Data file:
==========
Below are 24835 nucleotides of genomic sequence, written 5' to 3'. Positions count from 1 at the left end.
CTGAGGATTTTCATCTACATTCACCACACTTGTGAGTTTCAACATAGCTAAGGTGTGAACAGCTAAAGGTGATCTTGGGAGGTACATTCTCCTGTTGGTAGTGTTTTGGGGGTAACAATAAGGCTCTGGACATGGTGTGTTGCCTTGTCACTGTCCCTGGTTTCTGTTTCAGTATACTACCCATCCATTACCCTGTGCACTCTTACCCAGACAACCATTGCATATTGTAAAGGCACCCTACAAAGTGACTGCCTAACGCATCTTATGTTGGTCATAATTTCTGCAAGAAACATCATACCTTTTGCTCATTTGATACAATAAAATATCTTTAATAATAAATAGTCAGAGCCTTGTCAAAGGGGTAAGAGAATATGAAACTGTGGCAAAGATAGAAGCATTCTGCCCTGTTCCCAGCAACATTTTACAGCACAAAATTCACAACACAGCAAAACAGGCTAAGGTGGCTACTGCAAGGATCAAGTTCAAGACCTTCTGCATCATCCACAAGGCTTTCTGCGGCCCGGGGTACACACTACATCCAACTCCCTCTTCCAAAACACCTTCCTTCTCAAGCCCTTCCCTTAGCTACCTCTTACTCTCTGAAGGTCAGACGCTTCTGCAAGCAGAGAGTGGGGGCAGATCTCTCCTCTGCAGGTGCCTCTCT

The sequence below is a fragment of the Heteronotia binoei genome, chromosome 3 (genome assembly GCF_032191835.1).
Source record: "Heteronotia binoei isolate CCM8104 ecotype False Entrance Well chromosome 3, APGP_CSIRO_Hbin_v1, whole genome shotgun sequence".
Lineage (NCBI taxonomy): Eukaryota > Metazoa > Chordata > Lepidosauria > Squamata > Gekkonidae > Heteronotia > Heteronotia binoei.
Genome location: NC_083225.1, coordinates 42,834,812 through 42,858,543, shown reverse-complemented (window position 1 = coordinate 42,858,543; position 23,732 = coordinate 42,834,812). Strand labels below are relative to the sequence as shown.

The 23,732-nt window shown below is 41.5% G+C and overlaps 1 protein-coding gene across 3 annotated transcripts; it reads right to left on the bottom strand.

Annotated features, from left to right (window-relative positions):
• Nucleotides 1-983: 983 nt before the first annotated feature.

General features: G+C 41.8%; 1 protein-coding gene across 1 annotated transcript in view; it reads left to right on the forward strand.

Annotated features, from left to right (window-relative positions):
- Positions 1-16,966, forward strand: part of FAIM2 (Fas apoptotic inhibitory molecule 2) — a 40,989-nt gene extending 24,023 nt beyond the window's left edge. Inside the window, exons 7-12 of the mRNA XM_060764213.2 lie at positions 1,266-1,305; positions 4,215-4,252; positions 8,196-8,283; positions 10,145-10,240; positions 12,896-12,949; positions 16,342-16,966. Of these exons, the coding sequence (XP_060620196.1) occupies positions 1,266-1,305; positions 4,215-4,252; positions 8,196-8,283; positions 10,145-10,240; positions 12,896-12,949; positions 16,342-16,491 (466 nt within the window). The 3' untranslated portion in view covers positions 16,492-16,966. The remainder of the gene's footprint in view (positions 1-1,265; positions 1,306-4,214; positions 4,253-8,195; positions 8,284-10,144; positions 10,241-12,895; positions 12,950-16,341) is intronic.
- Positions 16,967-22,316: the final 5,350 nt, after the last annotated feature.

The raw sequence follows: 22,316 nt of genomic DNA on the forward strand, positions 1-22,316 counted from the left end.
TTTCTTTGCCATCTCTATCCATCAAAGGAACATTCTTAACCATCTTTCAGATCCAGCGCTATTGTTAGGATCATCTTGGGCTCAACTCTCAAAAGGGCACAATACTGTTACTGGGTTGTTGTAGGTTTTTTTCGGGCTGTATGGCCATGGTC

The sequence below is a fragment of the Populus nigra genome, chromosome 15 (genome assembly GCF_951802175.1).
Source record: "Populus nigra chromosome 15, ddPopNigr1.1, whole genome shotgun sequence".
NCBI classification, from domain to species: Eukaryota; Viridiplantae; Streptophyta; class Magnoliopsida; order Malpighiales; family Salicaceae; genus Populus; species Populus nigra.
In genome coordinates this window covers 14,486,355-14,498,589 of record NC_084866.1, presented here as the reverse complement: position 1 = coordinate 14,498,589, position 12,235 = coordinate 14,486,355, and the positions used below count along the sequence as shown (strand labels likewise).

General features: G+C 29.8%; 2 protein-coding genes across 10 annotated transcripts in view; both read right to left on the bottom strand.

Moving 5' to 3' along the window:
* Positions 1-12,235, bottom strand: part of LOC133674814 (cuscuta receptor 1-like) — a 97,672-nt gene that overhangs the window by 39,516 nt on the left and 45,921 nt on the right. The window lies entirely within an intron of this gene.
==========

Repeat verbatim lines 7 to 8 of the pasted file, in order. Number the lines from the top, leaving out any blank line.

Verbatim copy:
The 23,732-nt window shown below is 41.5% G+C and overlaps 1 protein-coding gene across 3 annotated transcripts; it reads right to left on the bottom strand.

Annotated features, from left to right (window-relative positions):